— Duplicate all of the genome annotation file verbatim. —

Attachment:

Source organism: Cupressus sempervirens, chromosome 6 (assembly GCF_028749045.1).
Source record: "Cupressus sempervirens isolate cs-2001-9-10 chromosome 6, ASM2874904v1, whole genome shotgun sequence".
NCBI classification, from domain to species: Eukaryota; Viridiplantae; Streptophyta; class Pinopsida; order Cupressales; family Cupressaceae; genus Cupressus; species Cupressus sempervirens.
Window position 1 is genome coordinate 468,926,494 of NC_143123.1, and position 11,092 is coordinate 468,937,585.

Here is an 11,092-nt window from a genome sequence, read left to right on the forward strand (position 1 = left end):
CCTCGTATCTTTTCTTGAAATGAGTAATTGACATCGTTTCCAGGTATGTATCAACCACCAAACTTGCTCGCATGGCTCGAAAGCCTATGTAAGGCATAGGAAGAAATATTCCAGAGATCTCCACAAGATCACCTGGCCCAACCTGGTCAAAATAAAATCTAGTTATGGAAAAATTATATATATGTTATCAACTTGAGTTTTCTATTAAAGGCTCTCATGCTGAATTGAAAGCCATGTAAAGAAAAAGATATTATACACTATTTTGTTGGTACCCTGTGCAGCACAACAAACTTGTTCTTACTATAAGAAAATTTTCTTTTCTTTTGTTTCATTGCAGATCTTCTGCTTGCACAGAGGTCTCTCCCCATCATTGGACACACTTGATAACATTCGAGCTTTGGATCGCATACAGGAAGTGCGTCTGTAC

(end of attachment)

Source organism: Cupressus sempervirens, chromosome 6 (assembly GCF_028749045.1).
Source record: "Cupressus sempervirens isolate cs-2001-9-10 chromosome 6, ASM2874904v1, whole genome shotgun sequence".
NCBI classification, from domain to species: Eukaryota; Viridiplantae; Streptophyta; class Pinopsida; order Cupressales; family Cupressaceae; genus Cupressus; species Cupressus sempervirens.
Window position 1 is genome coordinate 468,926,494 of NC_143123.1, and position 11,092 is coordinate 468,937,585.

Here is an 11,092-nt window from a genome sequence, read left to right on the forward strand (position 1 = left end):
CCTCGTATCTTTTCTTGAAATGAGTAATTGACATCGTTTCCAGGTATGTATCAACCACCAAACTTGCTCGCATGGCTCGAAAGCCTATGTAAGGCATAGGAAGAAATATTCCAGAGATCTCCACAAGATCACCTGGCCCAACCTGGTCAAAATAAAATCTAGTTATGGAAAAATTATATATATGTTATCAACTTGAGTTTTCTATTAAAGGCTCTCATGCTGAATTGAAAGCCATGTAAAGAAAAAGATATTATACACTATTTTGTTGGTACCCTGTGCAGCACAACAAACTTGTTCTTACTATAAGAAAATTTTCTTTTCTTTTGTTTCATTGCAGATCTTCTGCTTGCACAGAGGTCTCTCCCCATCATTGGACACACTTGATAACATTCGAGCTTTGGATCGCATACAGGAAGTGCGTCTGTAC